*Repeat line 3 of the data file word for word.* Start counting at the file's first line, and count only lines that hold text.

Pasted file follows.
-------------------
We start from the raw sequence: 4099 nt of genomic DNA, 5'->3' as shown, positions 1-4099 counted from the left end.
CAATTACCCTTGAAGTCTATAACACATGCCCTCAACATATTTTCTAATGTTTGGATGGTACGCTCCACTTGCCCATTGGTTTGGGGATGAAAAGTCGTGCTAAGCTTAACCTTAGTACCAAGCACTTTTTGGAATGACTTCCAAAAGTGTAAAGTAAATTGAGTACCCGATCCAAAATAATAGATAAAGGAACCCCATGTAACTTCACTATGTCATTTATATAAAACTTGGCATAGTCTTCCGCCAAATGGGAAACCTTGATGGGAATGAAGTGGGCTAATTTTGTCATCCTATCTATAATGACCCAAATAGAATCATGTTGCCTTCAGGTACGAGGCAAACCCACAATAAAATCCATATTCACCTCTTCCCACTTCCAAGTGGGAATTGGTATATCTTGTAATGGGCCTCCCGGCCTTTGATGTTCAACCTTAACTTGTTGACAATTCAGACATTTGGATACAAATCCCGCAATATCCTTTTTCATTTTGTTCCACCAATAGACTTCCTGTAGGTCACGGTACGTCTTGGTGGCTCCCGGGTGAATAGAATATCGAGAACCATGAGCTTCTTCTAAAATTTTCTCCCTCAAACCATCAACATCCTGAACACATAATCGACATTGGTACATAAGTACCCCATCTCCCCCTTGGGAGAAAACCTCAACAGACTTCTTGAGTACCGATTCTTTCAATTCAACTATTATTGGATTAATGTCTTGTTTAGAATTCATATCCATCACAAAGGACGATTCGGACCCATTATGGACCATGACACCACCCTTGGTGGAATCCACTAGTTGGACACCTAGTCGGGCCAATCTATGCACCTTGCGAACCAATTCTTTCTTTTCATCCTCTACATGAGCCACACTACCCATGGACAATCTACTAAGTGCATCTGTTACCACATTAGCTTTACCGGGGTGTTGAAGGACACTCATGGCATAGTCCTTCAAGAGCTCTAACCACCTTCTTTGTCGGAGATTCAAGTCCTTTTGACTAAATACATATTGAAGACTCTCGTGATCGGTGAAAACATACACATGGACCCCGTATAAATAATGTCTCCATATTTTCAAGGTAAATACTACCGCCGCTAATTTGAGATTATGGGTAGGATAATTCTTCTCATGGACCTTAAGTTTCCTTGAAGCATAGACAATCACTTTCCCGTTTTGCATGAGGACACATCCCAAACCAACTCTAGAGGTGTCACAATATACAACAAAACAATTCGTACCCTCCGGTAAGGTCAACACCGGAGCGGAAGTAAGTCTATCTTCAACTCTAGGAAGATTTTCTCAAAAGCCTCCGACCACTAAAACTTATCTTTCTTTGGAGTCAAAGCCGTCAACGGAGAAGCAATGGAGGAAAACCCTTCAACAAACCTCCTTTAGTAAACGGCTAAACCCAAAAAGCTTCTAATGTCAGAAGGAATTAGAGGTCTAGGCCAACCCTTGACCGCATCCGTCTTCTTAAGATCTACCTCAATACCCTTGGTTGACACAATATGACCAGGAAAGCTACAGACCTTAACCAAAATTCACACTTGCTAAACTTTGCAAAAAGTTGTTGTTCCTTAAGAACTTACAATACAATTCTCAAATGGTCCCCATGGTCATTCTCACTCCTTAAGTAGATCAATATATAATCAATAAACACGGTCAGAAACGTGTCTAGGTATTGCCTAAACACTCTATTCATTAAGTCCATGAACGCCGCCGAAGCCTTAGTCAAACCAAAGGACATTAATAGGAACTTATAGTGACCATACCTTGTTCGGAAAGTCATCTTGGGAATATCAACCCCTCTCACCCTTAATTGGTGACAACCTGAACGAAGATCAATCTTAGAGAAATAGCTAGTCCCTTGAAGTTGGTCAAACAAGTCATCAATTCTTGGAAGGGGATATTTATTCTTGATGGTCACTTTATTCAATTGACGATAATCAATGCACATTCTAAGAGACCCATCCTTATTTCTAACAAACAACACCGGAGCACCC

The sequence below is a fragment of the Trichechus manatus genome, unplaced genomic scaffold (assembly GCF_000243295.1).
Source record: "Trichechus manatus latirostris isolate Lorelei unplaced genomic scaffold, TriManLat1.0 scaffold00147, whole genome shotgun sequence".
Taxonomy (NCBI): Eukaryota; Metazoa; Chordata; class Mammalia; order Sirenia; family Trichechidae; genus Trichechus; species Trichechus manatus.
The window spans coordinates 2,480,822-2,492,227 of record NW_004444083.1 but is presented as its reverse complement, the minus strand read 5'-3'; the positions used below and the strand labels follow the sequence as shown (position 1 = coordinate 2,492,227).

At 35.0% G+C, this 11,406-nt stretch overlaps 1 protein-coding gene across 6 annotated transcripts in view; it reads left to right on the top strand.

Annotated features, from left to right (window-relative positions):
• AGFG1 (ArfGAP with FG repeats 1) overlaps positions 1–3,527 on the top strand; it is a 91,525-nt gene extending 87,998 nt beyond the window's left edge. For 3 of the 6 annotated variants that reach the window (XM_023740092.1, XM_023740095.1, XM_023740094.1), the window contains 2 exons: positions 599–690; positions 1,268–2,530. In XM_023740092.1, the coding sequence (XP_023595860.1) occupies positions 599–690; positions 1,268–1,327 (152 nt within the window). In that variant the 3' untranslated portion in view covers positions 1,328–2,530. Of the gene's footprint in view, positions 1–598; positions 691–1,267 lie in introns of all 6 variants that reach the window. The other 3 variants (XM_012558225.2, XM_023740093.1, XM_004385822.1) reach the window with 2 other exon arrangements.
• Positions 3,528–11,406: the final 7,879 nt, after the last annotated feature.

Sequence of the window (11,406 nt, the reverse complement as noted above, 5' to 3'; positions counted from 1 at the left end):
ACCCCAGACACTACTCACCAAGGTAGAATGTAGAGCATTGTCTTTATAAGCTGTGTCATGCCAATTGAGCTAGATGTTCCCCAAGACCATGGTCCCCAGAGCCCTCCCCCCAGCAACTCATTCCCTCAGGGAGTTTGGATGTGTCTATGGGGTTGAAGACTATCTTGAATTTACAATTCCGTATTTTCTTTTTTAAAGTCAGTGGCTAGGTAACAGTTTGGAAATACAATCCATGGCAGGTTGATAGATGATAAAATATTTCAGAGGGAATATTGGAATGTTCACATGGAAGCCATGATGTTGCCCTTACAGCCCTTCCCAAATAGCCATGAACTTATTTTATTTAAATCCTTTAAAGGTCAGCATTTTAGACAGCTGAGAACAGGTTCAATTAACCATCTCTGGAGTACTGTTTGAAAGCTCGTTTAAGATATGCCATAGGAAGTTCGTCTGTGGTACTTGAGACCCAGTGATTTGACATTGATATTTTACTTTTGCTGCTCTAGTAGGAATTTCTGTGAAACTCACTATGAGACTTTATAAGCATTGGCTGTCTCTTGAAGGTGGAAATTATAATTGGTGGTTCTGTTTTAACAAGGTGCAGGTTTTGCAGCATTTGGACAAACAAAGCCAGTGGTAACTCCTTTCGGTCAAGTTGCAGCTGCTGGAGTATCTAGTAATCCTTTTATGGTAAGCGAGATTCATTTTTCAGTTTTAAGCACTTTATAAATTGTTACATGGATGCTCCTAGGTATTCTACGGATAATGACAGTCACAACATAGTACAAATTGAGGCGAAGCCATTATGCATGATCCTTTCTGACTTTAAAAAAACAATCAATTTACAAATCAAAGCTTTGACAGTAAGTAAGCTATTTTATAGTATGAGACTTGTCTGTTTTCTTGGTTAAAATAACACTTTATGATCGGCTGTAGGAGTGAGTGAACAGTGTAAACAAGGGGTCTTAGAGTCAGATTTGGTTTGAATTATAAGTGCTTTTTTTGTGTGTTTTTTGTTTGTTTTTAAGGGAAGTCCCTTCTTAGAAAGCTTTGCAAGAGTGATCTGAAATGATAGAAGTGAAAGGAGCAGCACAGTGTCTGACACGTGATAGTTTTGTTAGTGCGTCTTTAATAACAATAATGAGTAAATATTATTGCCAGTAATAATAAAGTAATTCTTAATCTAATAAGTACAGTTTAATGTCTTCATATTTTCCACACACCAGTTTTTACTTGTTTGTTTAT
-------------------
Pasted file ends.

The sequence below is a fragment of the Trichechus manatus genome, unplaced genomic scaffold (assembly GCF_000243295.1).